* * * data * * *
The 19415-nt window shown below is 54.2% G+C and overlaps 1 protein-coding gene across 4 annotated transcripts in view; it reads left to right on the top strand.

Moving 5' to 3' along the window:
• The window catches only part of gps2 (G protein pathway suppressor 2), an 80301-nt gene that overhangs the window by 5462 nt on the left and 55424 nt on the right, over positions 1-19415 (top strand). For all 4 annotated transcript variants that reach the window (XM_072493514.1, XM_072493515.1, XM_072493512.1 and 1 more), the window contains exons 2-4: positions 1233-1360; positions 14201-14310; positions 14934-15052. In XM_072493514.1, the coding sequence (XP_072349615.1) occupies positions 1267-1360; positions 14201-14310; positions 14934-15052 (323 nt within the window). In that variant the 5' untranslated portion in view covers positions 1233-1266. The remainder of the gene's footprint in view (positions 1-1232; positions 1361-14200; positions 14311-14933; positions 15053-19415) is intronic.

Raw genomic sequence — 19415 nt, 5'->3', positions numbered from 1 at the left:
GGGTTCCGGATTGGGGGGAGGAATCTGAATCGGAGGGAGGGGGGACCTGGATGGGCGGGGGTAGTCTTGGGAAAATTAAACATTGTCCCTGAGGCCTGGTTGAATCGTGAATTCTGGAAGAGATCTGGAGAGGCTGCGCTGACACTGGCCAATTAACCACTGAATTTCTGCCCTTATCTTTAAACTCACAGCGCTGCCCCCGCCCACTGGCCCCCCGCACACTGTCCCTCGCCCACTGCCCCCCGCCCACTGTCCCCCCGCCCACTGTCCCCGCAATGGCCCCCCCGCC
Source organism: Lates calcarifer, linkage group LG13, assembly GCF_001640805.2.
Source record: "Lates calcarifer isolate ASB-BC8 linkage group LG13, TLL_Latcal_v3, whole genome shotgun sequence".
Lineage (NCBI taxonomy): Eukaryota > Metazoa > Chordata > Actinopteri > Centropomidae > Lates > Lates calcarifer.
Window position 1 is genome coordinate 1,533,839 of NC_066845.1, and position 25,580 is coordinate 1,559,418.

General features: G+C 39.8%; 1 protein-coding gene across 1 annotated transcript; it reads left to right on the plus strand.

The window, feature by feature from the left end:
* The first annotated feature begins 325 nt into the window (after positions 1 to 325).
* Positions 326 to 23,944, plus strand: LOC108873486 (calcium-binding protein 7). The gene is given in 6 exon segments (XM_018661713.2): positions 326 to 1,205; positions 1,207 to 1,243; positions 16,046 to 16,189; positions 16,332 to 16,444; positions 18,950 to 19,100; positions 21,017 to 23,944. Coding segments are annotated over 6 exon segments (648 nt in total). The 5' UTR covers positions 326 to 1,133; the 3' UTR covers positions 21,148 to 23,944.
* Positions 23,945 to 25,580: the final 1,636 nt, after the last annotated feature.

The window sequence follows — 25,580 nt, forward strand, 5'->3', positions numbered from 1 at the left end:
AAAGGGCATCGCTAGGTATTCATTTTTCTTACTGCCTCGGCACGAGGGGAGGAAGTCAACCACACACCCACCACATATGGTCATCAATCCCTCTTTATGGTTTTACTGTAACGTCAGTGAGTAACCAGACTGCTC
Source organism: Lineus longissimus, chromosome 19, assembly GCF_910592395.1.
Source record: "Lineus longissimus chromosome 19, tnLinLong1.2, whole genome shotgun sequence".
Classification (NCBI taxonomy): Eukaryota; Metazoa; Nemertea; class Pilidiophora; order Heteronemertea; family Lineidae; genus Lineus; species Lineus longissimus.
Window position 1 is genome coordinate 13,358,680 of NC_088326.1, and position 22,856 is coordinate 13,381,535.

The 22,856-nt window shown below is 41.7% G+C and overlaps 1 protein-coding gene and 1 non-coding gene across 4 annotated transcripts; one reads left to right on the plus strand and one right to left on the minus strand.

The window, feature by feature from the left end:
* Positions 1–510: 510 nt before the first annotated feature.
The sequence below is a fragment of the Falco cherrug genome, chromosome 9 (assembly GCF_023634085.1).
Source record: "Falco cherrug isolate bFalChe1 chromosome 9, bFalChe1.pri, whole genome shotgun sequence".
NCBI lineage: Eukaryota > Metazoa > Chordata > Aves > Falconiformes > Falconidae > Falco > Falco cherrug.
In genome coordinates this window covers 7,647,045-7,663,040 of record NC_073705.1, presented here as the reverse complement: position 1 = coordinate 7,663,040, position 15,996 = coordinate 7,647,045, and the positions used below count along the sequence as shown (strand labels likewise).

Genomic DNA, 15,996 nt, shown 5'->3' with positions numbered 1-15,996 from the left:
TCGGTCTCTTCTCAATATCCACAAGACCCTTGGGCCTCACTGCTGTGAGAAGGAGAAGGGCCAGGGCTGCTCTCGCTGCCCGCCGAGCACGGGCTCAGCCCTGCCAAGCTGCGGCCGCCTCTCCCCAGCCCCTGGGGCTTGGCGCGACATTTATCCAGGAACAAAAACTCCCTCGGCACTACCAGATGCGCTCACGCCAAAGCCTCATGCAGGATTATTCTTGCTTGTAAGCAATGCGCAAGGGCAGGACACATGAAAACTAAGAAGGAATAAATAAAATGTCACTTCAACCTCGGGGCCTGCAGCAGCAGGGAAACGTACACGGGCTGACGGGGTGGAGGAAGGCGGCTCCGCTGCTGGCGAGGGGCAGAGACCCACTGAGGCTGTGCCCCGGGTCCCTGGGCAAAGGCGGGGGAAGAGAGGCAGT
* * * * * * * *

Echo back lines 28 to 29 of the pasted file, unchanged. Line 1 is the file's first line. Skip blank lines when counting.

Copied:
Genomic DNA, 15,996 nt, shown 5'->3' with positions numbered 1-15,996 from the left:
TCGGTCTCTTCTCAATATCCACAAGACCCTTGGGCCTCACTGCTGTGAGAAGGAGAAGGGCCAGGGCTGCTCTCGCTGCCCGCCGAGCACGGGCTCAGCCCTGCCAAGCTGCGGCCGCCTCTCCCCAGCCCCTGGGGCTTGGCGCGACATTTATCCAGGAACAAAAACTCCCTCGGCACTACCAGATGCGCTCACGCCAAAGCCTCATGCAGGATTATTCTTGCTTGTAAGCAATGCGCAAGGGCAGGACACATGAAAACTAAGAAGGAATAAATAAAATGTCACTTCAACCTCGGGGCCTGCAGCAGCAGGGAAACGTACACGGGCTGACGGGGTGGAGGAAGGCGGCTCCGCTGCTGGCGAGGGGCAGAGACCCACTGAGGCTGTGCCCCGGGTCCCTGGGCAAAGGCGGGGGAAGAGAGGCAGT